I did not find any sales ads for the development beyond 1925. I think development pretty much came to a halt until the late 1950s, based on a search of Palm Beach County property records. Additional homes were built through the 1960s. The 1970s construction of I-95 isolated the neighborhood from downtown Boynton, cutting off the Ocean Avenue artery. Then the 1960s saw the filling-in of Lake Boynton for the construction of the Leisureville development. Another building spurt in the 1990s filled in most of the lots, although a few empty ones remain. Sadly, only three original houses in the development remain, two mission-style houses and one Mediterranean Revival style stucco house.

Boynton House

Mission-style house built in 1926

Boynton House

Mission-style house built in 1925

Boynton House

Mediterranean Revival Style House built in 1925

One of the elements featured in the original ads were the gates leading into the development, which were located on the south, east and north entrances to the development.

Boynton gates

The Gates at Lake Boynton Estates

Could these gates have somehow survived? Janet DeVries, the archivist and librarian at the Boynton Beach City Library, clued me in on where the sole remaining gate was located. At the east end of the development by the Seaboard Coastline tracks, one side of the gates remain, in somewhat of a sad state, a bit overgrown and with graffiti on one side.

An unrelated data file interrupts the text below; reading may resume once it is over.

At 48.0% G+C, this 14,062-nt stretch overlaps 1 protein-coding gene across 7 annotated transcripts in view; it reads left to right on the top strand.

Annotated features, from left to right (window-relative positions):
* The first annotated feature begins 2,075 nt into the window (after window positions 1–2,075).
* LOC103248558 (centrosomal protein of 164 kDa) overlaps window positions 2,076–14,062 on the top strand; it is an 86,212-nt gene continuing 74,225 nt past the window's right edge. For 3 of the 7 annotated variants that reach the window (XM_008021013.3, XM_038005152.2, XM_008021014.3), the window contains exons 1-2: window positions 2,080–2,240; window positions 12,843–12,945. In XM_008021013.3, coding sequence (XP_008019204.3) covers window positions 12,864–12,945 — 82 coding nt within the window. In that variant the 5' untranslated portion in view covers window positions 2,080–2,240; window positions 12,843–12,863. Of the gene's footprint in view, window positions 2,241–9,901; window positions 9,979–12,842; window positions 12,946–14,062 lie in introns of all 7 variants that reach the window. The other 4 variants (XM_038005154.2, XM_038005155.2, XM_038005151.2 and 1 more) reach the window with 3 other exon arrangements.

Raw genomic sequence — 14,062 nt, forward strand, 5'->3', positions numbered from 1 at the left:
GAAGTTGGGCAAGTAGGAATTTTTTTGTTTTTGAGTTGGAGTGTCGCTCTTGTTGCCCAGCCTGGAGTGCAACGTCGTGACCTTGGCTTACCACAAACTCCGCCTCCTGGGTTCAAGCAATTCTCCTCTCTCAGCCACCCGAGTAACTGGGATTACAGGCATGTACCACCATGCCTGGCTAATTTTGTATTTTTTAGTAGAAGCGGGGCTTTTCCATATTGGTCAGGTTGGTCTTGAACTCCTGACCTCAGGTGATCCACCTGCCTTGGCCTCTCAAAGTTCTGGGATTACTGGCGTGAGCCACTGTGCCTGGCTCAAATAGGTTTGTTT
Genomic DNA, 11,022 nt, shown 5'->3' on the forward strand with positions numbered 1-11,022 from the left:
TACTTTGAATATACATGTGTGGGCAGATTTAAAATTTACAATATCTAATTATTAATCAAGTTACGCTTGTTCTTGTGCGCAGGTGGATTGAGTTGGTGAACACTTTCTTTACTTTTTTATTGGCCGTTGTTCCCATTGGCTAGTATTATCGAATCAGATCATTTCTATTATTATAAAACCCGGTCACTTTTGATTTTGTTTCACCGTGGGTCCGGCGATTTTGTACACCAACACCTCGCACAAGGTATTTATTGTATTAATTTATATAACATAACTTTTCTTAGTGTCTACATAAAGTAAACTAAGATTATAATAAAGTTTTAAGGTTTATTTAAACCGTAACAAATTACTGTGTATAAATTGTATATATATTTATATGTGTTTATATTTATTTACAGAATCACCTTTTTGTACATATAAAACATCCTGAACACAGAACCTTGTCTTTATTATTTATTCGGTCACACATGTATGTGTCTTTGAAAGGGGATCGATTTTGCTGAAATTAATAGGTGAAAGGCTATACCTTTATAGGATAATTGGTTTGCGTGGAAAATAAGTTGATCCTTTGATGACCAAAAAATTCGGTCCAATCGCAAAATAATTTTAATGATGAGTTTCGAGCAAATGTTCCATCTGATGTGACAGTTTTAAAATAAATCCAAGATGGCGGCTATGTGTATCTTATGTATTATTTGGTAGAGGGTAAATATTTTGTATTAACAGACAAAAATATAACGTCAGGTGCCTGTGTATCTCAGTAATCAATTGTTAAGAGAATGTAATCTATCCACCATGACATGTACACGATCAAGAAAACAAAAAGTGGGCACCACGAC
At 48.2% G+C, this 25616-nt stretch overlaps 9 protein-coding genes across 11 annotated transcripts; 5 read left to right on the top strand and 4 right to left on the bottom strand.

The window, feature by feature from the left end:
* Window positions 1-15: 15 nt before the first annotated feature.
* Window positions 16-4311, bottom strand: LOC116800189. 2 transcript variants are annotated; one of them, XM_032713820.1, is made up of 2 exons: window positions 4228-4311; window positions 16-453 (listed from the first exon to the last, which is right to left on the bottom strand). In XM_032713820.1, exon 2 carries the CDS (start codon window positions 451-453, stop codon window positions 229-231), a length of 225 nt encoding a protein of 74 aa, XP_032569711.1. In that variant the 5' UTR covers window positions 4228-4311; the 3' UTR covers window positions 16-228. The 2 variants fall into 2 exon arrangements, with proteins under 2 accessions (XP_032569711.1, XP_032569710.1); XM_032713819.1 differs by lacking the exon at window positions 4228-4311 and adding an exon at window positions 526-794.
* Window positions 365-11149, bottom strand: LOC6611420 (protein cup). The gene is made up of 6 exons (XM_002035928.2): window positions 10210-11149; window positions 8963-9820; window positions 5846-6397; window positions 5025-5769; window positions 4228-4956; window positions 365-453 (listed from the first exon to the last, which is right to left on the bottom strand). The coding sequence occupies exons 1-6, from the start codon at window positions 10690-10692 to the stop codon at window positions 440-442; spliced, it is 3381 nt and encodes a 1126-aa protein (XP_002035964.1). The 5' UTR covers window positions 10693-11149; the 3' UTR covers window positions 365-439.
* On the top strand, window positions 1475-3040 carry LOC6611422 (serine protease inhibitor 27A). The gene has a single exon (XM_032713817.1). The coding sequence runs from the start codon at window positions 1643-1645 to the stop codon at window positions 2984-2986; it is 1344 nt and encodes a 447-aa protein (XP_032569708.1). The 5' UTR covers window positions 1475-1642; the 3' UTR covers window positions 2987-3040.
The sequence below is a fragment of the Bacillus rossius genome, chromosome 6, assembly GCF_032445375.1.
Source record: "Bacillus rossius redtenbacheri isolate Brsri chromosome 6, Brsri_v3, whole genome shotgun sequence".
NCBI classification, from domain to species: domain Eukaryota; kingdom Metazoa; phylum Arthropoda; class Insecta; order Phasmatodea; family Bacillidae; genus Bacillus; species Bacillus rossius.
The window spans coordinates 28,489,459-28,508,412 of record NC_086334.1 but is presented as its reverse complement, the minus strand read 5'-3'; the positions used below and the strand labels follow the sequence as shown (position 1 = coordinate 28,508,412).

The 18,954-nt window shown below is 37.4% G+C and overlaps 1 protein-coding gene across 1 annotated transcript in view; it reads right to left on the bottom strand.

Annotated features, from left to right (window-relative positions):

Boynton Gate - 2010

The Lake Boynton Gate as it appears in 2010

The gate is almost exactly as it appeared in the ad, with part of the top ornament now missing. I doubt many of the residents even know why the gate is there and how old it is, some 85 years. If you have any additional information about Lake Boynton Estates, please leave a comment below.

Proctor’s Restaurant – Best fried fish in the world!

I was reading some of the comments over at http://www.historicpalmbeach.com/ about things people remember and loved about growing up in West Palm Beach. One restaurant that got more mention than any place else was Proctor’s Restaurant. It was the type of restaurant which is becoming so rare – family run, inexpensive and always good.